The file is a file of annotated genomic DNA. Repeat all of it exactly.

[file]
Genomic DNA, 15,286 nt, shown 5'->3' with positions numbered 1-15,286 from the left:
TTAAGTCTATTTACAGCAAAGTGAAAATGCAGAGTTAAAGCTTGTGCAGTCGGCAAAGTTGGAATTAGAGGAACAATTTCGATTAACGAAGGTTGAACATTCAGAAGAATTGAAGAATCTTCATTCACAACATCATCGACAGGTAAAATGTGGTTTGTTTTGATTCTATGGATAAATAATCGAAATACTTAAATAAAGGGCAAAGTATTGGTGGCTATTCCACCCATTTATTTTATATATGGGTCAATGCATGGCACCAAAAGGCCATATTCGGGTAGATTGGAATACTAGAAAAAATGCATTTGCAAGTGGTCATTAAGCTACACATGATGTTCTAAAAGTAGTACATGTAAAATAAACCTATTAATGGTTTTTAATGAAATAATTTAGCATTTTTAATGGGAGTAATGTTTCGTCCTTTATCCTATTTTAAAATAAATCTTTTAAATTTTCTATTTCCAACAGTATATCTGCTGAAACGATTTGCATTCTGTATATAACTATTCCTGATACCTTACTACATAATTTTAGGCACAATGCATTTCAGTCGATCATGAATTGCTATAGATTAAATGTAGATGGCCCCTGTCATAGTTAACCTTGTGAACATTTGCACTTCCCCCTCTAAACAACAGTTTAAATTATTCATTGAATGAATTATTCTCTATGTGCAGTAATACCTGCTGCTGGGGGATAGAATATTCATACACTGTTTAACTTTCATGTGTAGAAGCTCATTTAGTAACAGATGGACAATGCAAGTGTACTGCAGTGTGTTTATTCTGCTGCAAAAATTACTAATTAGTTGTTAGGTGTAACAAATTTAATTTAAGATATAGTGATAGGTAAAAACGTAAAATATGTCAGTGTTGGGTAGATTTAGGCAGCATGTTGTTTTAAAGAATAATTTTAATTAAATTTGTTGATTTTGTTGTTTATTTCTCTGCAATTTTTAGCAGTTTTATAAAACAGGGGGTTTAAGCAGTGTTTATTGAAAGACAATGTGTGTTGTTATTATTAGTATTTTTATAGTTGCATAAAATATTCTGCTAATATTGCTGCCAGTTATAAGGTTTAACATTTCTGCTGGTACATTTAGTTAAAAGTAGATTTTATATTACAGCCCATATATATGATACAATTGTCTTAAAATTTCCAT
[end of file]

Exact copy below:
Genomic DNA, 15,286 nt, shown 5'->3' with positions numbered 1-15,286 from the left:
TTAAGTCTATTTACAGCAAAGTGAAAATGCAGAGTTAAAGCTTGTGCAGTCGGCAAAGTTGGAATTAGAGGAACAATTTCGATTAACGAAGGTTGAACATTCAGAAGAATTGAAGAATCTTCATTCACAACATCATCGACAGGTAAAATGTGGTTTGTTTTGATTCTATGGATAAATAATCGAAATACTTAAATAAAGGGCAAAGTATTGGTGGCTATTCCACCCATTTATTTTATATATGGGTCAATGCATGGCACCAAAAGGCCATATTCGGGTAGATTGGAATACTAGAAAAAATGCATTTGCAAGTGGTCATTAAGCTACACATGATGTTCTAAAAGTAGTACATGTAAAATAAACCTATTAATGGTTTTTAATGAAATAATTTAGCATTTTTAATGGGAGTAATGTTTCGTCCTTTATCCTATTTTAAAATAAATCTTTTAAATTTTCTATTTCCAACAGTATATCTGCTGAAACGATTTGCATTCTGTATATAACTATTCCTGATACCTTACTACATAATTTTAGGCACAATGCATTTCAGTCGATCATGAATTGCTATAGATTAAATGTAGATGGCCCCTGTCATAGTTAACCTTGTGAACATTTGCACTTCCCCCTCTAAACAACAGTTTAAATTATTCATTGAATGAATTATTCTCTATGTGCAGTAATACCTGCTGCTGGGGGATAGAATATTCATACACTGTTTAACTTTCATGTGTAGAAGCTCATTTAGTAACAGATGGACAATGCAAGTGTACTGCAGTGTGTTTATTCTGCTGCAAAAATTACTAATTAGTTGTTAGGTGTAACAAATTTAATTTAAGATATAGTGATAGGTAAAAACGTAAAATATGTCAGTGTTGGGTAGATTTAGGCAGCATGTTGTTTTAAAGAATAATTTTAATTAAATTTGTTGATTTTGTTGTTTATTTCTCTGCAATTTTTAGCAGTTTTATAAAACAGGGGGTTTAAGCAGTGTTTATTGAAAGACAATGTGTGTTGTTATTATTAGTATTTTTATAGTTGCATAAAATATTCTGCTAATATTGCTGCCAGTTATAAGGTTTAACATTTCTGCTGGTACATTTAGTTAAAAGTAGATTTTATATTACAGCCCATATATATGATACAATTGTCTTAAAATTTCCAT